A 21st Century Journalism Project

The Disadvantaged Ones

In Defining The Problem on March 1, 2012 at 2:46 pm

By: ASHLEY GUINYARD  

As unemployment decreases for women in the United States so has their wages. According to the 2010 National Women’s Law Center Census Data (NWLC) the poverty rate among women climbed to 14.5 percent in 2010 from 13.9 percent in 2009. This is the highest percentage in 17 years. Over 17 million women lived in poverty in 2010 including more than 7.5 million in extreme poverty with an income below half the federal poverty line.

Family poverty rates from 2009.

As of 2012, the poverty line is $22,350 for a family of four.

Women are the most common gender  that make up the “working poor.” The working poor includes individuals who incomes are below the poverty line.

U.S. Census Bureau reports approximately 14 million single parents are here in United States. Single mothers are responsible for raising 21.6 million of the nation’s children. 26 percent of children in the United States are raised in single parent homes.

56 percent of single parents are currently female.

Working poor women bear a number of problems, single parenting is the biggest. This problem alone is  major in the United States as more women are conceiving children.

Women struggle to provide the essential things needed for their family. Single women are at a disadvantage because they have to struggle. In addition, to raising their children on a daily basis with no assistance.

Traditional family units consists of a father and a mother sharing the responsibilities. As social structures have changed it is more common for a parent to raise a child on their own.

As women work to make ends meet they are also at a disadvantage maintaining their job for a number of reasons. Primarily, the most common is low paying jobs. Statistics show that single parents and especially women have a higher rate of poverty. Specifically speaking if they are significantly younger, less educated and with fewer gainful employment. Lower levels of income add to the list of problems with single parenting issues, negatively. According to U.S. Census Bureau 74 percent work of single mom’s work full-time, year round and 18 percent work part-time or part year.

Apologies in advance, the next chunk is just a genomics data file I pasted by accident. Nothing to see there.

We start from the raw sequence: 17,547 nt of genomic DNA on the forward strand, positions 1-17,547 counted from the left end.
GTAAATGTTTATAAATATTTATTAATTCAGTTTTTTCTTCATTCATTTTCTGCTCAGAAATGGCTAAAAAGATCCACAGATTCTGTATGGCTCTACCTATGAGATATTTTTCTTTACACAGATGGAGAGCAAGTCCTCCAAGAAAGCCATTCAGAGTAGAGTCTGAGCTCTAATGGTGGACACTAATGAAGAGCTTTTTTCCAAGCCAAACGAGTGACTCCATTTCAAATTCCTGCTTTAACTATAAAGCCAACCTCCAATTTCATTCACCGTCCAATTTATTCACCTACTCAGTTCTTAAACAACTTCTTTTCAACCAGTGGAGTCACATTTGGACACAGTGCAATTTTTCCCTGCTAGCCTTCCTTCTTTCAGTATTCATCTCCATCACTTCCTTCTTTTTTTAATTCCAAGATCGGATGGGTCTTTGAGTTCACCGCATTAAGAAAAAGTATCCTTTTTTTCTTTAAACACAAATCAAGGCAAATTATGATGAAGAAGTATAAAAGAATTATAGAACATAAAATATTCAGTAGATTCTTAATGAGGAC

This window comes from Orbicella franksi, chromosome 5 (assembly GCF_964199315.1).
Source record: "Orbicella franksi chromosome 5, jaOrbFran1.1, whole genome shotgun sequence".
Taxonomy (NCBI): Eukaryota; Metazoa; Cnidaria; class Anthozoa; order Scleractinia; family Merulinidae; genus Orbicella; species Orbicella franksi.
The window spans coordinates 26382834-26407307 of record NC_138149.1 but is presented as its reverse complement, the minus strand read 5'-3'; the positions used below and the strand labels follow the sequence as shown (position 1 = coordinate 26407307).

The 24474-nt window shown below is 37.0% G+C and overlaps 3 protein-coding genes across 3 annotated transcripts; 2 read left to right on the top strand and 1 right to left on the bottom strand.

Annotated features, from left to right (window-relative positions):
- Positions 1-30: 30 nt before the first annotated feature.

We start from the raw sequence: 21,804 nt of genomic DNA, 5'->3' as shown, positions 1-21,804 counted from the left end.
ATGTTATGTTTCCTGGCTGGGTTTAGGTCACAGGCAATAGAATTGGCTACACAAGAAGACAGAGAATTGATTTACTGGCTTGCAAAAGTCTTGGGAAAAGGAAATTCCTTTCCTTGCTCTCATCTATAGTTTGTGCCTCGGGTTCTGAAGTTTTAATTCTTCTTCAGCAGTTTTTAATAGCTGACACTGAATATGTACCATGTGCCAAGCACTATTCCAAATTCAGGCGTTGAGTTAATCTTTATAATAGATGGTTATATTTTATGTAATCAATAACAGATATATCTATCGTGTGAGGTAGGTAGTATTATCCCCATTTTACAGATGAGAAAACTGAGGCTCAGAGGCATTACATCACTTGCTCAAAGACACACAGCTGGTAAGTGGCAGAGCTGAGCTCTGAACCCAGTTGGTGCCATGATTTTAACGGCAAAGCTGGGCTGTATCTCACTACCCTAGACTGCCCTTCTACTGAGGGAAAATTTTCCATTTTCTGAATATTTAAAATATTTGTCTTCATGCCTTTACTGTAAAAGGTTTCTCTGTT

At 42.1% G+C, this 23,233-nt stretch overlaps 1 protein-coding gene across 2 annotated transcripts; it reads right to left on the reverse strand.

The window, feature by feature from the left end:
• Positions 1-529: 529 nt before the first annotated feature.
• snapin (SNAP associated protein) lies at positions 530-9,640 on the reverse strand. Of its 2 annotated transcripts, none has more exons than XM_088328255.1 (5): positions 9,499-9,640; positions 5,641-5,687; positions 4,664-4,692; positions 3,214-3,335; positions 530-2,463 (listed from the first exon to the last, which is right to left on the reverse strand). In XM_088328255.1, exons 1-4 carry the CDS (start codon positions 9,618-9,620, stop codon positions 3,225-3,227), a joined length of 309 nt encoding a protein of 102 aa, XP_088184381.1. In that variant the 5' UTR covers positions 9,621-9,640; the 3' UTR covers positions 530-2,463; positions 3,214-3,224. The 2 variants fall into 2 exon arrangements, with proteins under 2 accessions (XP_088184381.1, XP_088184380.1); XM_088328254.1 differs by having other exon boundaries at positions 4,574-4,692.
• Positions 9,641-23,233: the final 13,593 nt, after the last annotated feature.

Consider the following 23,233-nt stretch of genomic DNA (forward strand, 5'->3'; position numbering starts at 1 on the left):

Gender inequality still effective in the United States restrict women from choosing certain jobs. Typical low incomes for job working poor women include fast food, custodian, secretary, and a bus driver.

For all full-time wage and salary workers across the country, women’s median weekly wages were 80.2 percent of men’s last year. On a state basis, District of Columbia, the median weekly wage of full-time women workers is 96.5 percent of that for their male counterparts. Second, California full-time women earn 88.7 percent of what men make. Lastly, Louisiana were among full-time women earning 65 percent of men earnings.

On July 24, 2009, the federal minimum wage rose from $6.55 to $7.25 an hour. About 20 percent of American adults who have jobs are only making $10.65 an hour or less. Even at 40 hours a week, that amount is still less than the poverty level.

CHILD CARE

Child care, is used to place children somewhere protected while at work or school. It is traditional that children are taken care of by parents or guardians. In the absence of parents or guardians child care is given as a means to provide for the child.

In order for child care to support working poor families they have to be reliable, good quality  and more importantly affordable. Most women have trouble finding child care services that are flexible to work with their work schedules and meet the needs of children.